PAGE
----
The person who interviewed me lived in Manchester and only dropped in a few days a week. A ‘sleeping partner’ came rarely. One of the main partners had died some time before I went there. (His two sons ran a lingerie business on the floor above) The business seemed to be mainly run by the traveller, who got the orders and made sure the goods went through the factory and out. A secretary did all the office work. The overlooker made sure the garments were made and went through the system. (Unfortunately, this overlooker was a friend of the designer whom I was replacing.)
I was told why they were letting their designer go — evidently she came and went as she chose. Possibly she had someone to look after, I’m not sure. I was given £6 a week and told it would be raised to £8 if I merited it. Later on, supported by the traveller who kept the business afloat, I asked for the £8 and got it.
The overlooker was openly hostile but with Freddie (the travelling salesman) behind me, I got on okay. I also had an excellent sample hand and we worked well together. Freddie got what he needed, someone to be there, drop everything, and get on with whatever he had brought in that was hot on the market scene. This is where his connections came in. He would come along with samples of embroidery or ‘skirt permanent pleating‘ and want samples of dresses doing straight away. It was easy enough to design dresses to suit these samples and cut both pattern and fabric within a short time. Freddie would have his completed samples to take off to a customer in pretty quick time. This is where he scored at retail production. So this firm did both wholesale and retail trade. I could imagine he must have got somewhat frustrated before if the designer was missing half the time.
Freddie took me with him occasionally to meet the customers — both London and in Nottingham. He once told me what the buyer at C&A had said to him: “… and did that little girl design these?” He was quite impressed.
One day bales of a silky fabric arrived that had been bought incredibly cheap. I was asked to design a blouse that would be attractive but work out inexpensive. My design was just right. The blouse sold and the whole lot gone within a week.
To me this was all a dream come true. A good job with good money doing something that I was good at. What could be better?
Unfortunately, the boss in Manchester died and the business was sold out to the brothers who owned the lingerie firm above. They took over the two floors and the office.
With an excellent testimonial from Freddie, I applied back to the first firm that I worked for in Awkwright Steet. Not only were they pleased to take me on, they also took on a number of the workgirls, including my sample hand. I also had yet another another rise in salary. More to my personal satisfaction, I returned to that factory as a fully-fledged designer, and only just a little over two years after I had left it.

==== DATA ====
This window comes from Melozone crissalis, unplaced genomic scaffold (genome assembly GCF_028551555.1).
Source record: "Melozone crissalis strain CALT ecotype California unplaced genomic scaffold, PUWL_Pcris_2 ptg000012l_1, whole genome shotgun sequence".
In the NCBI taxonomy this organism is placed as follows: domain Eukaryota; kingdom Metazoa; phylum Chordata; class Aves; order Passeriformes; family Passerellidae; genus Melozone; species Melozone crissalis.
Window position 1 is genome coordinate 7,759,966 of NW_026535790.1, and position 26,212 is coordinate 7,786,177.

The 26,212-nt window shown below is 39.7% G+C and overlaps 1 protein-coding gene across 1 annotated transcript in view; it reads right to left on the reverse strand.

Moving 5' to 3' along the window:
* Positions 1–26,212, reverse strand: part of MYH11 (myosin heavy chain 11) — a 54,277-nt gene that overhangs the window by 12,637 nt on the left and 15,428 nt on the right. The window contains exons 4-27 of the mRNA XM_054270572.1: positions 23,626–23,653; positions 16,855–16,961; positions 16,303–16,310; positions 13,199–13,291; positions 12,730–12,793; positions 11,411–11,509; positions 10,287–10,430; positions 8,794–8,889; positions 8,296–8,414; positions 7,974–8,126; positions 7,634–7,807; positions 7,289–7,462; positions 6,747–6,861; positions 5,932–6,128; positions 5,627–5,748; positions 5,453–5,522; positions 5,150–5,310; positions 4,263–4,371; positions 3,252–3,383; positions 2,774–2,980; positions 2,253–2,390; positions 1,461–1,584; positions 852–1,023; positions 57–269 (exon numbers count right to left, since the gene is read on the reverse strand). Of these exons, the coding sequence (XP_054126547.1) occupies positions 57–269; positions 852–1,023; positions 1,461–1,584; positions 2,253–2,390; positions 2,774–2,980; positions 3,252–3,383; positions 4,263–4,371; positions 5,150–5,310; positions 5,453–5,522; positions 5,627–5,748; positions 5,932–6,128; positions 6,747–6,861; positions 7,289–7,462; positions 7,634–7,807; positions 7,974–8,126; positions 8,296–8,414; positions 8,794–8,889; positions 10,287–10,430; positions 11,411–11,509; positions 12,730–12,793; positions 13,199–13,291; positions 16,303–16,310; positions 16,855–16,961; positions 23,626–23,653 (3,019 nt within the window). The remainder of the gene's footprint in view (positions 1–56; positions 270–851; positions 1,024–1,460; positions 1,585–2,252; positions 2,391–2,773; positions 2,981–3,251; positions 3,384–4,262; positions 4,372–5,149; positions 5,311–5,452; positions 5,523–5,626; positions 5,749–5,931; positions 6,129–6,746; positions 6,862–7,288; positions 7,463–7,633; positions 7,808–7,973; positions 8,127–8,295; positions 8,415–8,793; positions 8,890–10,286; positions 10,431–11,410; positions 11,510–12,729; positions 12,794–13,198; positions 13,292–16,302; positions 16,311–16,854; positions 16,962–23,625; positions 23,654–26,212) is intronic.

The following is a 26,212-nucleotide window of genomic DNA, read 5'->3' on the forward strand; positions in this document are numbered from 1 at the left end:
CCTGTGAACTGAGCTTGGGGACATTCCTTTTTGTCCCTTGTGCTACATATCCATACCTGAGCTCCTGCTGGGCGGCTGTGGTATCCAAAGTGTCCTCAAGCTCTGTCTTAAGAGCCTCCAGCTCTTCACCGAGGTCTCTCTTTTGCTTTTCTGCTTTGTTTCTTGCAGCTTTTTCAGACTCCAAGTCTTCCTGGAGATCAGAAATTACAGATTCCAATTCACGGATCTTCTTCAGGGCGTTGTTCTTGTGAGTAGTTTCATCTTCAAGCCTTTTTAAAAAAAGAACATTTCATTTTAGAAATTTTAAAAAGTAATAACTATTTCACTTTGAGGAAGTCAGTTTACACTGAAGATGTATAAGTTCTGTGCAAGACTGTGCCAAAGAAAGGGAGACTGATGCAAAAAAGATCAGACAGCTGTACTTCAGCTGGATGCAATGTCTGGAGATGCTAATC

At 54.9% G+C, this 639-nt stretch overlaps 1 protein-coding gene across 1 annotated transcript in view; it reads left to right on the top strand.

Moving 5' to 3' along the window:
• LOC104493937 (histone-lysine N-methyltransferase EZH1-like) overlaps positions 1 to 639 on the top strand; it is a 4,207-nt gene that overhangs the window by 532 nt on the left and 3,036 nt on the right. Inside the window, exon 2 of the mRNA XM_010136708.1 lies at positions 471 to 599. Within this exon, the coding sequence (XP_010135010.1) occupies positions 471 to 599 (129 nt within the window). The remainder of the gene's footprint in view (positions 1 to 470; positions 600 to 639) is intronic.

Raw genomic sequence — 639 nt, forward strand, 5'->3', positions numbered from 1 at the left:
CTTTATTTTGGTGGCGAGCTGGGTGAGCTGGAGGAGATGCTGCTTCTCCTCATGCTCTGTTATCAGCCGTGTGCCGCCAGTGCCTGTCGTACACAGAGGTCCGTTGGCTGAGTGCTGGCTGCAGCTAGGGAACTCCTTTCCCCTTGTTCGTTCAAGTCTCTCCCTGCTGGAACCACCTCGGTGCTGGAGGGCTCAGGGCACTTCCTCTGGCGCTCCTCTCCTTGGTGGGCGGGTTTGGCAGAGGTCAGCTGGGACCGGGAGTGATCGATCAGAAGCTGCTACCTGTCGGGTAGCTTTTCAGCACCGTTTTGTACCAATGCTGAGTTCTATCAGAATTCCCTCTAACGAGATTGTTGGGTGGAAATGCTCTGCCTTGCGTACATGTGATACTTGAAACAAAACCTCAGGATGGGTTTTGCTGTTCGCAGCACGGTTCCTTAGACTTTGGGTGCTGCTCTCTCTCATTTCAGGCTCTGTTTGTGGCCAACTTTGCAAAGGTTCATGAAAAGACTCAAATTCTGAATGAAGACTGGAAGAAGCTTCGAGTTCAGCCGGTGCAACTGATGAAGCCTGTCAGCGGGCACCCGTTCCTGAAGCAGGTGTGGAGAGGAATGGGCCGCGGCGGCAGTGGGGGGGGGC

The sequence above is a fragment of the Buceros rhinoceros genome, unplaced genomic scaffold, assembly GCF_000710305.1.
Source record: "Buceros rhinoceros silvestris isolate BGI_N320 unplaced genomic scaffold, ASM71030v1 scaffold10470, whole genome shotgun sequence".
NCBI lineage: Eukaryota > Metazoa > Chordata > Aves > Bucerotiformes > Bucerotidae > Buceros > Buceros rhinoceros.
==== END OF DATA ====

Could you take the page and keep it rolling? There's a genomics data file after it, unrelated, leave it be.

When I turned freelance, soon after my first child was born, I continued designing for that firm, plus the lingerie firm that had taken over my previous one. Shortly after, I designed and cut patterns for a firm manufacturing housecoats in Dudley, and occasional designing for others — in Nottingham, Leicester, London. These last were just fleeting as I had no wish to travel as my second son had been born. A few years later our third child arrived.
By this time manufacturing in this country was quickly dying out. The firm I first worked for sold one of their factories and turned the other over to underwear as being more profitable. Then the housecoat firm collapsed. I was still doing good business with the lingerie firm but they were greatly concerned about imports and looking for ways to reduce costs.
When my sons started school I became interested in Education. I took a three year teacher-training course, and finally qualified a year after we moved up here (Cumbria). It had been incredibly hard: my hubby in a completely different job, a mid-stream change of colleges for me (driving me towards a break-down in health), our children in different schools away from friends and family, and a different way of life for all of us. But I still did an occasional bit of work for the lingerie firm. Then the overlooker at that firm suddenly died. The remaining director (his brother having died some years earlier) sold out. Like most factories in Nottingham, that building is now turned into expensive apartments. What’s more, clothes can be bought at ridiculous prices due to cheap, if not, ‘sweated’ labour abroad. Even so, while workers labour long hours for low pay merely to put food in their children’s mouths, fortunes are being made at their expense. Does anyone care?
I look back on my life and consider these last years. After teaching I studied for the church and worked in lay ministry. These last years I have been writing stories and novels. Everything in my past is useful as a writer, but of interest to the modern reader? I very much doubt it.

The Designed For Love Trilogy — Awakening Love, Seduction By Design, Checkmate. Published by Magpies Nest Publishing in the Uk

The first book, Awakening Love, does contain settings familiar to me — the factory, home, and life in general with social distinctions as lived then. But June’s story is not mine. She does have much of my spirit though — a desire to achieve. Her love life is not mine but the morals and education do reflect those times. ‘Seduction’ moves the reader on to the late sixties and seventies, when mini skirts and hot pants became the rage, and sex was no longer a hush-hush subject. The final part takes the reader to the glorious Lake District where June regains an even stronger zest for design. Her former boss is as sexually potent as ever!
Chapters from all the books can be read at Magpies Nest Publishing.